I’ve spent a lot of time the last few weeks thinking (fantasizing) about having my days back and what that would look like. Since the kids were born I’ve had a hard time with mornings, because it’s my most high-energy time, and that doesn’t coincide with anyone else’s energy levels in my house. I want to get up in the morning, workout, and dive right into creative work. I haven’t done that for years, because it doesn’t work for everyone else. I work out after the childcare opens, and I don’t actually start writing until after 9:30 when the kids are at school. That’s changing this year. Chris and I have decided that I will get up and work out and go right into my work day, he’ll handle the kiddos in the AM. Then I’ll be done working once I pick them up in the afternoon, and he’ll take a little extra time then.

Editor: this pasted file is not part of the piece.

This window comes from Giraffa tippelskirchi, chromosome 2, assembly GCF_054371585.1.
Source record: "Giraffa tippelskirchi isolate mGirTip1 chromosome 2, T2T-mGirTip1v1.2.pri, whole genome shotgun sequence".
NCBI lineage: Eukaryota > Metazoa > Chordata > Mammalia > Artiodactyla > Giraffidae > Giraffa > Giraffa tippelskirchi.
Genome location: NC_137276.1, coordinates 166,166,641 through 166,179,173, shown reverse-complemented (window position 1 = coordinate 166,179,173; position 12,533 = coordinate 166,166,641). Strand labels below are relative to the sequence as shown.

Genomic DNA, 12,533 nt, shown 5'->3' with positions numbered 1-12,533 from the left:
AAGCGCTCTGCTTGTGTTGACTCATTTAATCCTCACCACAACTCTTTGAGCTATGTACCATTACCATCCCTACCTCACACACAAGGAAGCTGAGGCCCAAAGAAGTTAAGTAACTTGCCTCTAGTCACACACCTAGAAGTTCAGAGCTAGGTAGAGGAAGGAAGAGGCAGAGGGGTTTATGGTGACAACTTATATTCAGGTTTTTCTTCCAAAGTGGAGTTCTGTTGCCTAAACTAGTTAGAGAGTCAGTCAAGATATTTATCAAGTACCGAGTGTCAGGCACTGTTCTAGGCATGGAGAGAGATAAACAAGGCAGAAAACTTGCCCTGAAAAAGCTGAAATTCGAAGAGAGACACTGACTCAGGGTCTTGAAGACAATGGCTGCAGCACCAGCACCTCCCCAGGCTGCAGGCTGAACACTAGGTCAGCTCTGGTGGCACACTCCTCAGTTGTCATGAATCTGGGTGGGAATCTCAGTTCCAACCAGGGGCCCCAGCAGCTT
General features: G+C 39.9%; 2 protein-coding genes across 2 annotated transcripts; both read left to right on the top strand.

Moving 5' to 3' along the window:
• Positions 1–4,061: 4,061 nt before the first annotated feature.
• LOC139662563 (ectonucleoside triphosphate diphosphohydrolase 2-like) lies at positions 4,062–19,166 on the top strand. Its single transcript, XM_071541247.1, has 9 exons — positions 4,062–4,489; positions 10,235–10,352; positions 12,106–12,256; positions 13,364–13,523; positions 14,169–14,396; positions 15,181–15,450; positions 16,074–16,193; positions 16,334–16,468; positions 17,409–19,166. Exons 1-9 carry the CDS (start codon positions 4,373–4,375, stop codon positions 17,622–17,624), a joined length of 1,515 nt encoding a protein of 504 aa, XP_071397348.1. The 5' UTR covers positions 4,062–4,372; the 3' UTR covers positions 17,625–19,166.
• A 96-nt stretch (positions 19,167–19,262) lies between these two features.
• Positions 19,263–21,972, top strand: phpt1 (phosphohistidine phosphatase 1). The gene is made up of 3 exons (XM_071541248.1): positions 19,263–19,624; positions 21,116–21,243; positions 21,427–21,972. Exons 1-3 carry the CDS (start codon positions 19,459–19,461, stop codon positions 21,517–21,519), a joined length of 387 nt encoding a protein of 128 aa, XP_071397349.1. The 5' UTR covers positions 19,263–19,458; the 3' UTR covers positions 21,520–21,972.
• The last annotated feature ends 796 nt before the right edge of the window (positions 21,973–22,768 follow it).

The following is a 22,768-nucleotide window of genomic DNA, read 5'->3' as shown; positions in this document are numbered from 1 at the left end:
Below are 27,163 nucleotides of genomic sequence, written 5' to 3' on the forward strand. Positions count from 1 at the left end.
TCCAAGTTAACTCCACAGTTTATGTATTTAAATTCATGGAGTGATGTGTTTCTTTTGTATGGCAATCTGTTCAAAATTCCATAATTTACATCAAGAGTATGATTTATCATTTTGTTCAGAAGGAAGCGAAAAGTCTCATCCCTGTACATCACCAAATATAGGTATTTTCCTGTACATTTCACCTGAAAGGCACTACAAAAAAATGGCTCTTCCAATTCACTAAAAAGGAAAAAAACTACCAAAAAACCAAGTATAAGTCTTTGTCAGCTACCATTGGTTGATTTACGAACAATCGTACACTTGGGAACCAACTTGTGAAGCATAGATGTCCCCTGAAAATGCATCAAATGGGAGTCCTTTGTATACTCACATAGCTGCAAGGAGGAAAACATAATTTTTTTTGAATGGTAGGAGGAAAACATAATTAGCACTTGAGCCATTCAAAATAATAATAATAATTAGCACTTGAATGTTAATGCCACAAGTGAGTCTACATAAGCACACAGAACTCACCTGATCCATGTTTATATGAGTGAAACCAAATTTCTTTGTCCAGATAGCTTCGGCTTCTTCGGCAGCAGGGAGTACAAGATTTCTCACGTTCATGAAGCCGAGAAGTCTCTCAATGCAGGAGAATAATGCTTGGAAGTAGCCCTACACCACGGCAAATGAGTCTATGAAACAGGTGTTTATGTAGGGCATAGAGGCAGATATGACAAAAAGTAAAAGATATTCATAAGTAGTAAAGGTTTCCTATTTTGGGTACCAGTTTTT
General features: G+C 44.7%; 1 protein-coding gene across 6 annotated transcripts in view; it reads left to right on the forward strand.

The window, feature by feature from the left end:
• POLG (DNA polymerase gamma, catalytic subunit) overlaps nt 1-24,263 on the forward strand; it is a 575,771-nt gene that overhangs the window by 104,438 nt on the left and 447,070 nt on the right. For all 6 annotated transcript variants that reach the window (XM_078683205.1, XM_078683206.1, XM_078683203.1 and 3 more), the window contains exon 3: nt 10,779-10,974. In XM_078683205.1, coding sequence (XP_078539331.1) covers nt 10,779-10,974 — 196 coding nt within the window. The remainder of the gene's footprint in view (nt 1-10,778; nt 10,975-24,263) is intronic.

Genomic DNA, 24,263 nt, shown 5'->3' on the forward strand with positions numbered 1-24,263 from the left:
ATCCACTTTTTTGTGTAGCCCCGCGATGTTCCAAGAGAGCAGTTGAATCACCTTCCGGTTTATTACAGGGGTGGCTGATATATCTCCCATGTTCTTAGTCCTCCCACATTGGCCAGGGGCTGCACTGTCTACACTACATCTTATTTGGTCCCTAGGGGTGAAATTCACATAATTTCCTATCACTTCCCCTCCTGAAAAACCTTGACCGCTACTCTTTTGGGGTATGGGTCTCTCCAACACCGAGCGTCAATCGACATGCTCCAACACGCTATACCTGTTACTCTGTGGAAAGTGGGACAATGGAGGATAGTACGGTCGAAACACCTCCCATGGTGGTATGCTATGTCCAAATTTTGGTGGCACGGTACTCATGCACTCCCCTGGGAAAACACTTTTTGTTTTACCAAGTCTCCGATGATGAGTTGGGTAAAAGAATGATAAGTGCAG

It has been really hard for me to accept this new schedule, even though it really is a dream. I’ve done the “Ideal Day” exercise so many times, and every single time I finish feeling guilty because childcare is not part of my morning routine. With having them home this summer, though, I’ve really come to accept that being with them when I can really BE WITH THEM is 1000x better than being physically there while my mind is somewhere else. I am a better mom when I take care of myself.

This morning was a bit off because I wanted to take the kids to school (first day!) but it started out with a run and I had my day planned out and my morning pages done before I dropped them off. It’s noon now and I feel good about where I’m at rather than upset I didn’t get enough writing done or stressed about everything else that still needs to happen before I get the kids. Time will tell for sure, but I think I’m going to love this new normal.